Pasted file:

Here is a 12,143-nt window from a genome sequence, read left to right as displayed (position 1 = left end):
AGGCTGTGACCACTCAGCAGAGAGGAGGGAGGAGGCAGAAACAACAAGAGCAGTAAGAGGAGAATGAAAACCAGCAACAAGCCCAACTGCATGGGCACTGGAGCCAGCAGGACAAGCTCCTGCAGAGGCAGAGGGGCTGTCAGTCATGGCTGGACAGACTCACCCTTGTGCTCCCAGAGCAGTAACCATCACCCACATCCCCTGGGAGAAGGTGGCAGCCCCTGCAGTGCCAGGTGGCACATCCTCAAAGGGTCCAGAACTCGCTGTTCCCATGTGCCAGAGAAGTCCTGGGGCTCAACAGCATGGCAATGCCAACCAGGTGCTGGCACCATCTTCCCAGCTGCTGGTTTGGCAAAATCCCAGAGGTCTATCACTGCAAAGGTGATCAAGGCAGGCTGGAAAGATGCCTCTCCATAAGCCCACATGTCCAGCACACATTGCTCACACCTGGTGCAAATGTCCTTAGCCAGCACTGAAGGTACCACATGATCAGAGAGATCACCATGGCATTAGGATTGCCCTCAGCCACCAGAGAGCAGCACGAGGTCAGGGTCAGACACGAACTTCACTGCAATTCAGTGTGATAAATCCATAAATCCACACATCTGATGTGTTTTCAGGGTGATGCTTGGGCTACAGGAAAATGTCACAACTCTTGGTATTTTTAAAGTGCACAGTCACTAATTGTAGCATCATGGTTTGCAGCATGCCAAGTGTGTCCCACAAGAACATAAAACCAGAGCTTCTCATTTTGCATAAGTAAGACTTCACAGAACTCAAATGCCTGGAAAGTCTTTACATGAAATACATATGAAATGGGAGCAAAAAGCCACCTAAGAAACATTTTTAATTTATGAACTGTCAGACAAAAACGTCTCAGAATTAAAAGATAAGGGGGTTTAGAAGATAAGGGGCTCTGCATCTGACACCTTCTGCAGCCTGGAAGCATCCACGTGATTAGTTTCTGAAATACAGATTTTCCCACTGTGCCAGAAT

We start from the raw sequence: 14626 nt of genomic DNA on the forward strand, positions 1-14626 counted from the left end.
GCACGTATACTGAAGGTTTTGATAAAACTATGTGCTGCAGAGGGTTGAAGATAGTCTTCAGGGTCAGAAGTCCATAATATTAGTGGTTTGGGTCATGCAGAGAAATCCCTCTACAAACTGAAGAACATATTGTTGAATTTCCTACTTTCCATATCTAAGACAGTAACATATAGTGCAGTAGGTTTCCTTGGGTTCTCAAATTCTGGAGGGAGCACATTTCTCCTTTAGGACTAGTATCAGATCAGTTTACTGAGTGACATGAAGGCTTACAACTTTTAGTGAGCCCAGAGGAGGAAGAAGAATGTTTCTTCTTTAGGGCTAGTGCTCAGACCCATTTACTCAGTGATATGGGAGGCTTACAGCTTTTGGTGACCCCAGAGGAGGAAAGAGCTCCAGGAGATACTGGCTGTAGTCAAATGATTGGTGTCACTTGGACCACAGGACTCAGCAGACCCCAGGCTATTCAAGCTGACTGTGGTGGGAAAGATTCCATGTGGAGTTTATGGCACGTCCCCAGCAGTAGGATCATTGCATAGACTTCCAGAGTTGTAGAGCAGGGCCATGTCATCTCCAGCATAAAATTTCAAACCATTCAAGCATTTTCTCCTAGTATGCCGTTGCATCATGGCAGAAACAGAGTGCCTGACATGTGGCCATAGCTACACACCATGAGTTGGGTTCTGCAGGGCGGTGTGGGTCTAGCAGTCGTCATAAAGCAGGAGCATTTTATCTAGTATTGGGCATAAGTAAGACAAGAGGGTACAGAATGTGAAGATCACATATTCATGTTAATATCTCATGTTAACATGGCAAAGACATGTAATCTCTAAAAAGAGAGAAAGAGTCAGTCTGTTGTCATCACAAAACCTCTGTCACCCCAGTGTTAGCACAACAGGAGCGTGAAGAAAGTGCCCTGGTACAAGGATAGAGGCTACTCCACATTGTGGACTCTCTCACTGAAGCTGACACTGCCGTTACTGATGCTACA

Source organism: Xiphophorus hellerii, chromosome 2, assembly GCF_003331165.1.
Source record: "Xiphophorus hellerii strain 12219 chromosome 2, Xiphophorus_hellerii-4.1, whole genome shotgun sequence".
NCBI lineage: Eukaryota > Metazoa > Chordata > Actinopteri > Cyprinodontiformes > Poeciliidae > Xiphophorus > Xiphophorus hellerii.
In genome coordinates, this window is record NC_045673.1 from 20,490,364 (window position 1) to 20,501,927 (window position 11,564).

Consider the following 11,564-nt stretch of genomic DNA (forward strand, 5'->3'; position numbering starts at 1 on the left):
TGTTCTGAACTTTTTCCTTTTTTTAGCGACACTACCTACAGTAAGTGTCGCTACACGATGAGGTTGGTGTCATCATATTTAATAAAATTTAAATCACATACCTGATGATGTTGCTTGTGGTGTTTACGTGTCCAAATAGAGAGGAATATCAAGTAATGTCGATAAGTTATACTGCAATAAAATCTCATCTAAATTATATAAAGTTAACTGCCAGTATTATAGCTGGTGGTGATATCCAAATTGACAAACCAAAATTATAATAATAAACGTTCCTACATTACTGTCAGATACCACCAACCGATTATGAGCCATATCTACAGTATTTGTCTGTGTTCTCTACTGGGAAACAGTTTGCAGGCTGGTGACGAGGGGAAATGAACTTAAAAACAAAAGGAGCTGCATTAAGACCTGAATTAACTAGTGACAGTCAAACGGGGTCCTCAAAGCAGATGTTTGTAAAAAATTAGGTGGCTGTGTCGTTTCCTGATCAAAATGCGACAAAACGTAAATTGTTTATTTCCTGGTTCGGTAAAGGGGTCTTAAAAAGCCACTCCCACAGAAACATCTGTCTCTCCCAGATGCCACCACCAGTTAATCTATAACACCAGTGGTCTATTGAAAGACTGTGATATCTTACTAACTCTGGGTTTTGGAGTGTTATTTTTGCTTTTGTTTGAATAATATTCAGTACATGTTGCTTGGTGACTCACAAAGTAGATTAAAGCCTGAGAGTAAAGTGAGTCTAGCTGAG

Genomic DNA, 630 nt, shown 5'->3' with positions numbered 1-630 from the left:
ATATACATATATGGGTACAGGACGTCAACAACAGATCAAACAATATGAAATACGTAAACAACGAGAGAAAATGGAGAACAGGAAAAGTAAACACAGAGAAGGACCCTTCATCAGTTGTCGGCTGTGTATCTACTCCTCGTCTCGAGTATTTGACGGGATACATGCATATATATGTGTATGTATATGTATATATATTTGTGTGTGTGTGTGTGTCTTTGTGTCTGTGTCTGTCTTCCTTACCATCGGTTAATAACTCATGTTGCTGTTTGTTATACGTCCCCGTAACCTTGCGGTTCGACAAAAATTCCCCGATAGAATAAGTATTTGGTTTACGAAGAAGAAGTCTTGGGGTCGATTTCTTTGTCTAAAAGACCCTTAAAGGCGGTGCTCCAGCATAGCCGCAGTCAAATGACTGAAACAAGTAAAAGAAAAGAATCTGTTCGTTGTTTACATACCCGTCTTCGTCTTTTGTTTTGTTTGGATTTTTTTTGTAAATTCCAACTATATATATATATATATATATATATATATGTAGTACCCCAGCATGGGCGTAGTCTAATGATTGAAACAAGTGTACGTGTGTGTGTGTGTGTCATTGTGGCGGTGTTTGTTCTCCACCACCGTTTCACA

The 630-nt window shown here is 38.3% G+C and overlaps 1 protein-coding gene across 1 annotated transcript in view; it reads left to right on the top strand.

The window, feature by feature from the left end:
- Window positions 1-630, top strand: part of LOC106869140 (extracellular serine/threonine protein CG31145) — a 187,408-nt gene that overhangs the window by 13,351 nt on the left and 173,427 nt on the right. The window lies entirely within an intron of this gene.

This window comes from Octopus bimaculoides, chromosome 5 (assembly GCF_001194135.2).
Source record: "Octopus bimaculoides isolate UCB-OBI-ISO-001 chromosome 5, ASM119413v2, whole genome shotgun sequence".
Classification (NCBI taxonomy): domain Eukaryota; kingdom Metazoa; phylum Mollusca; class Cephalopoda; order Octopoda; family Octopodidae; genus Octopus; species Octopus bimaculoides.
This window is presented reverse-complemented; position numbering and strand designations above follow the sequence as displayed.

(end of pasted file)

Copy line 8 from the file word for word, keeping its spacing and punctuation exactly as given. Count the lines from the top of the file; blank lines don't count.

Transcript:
In genome coordinates, this window is record NC_045673.1 from 20,490,364 (window position 1) to 20,501,927 (window position 11,564).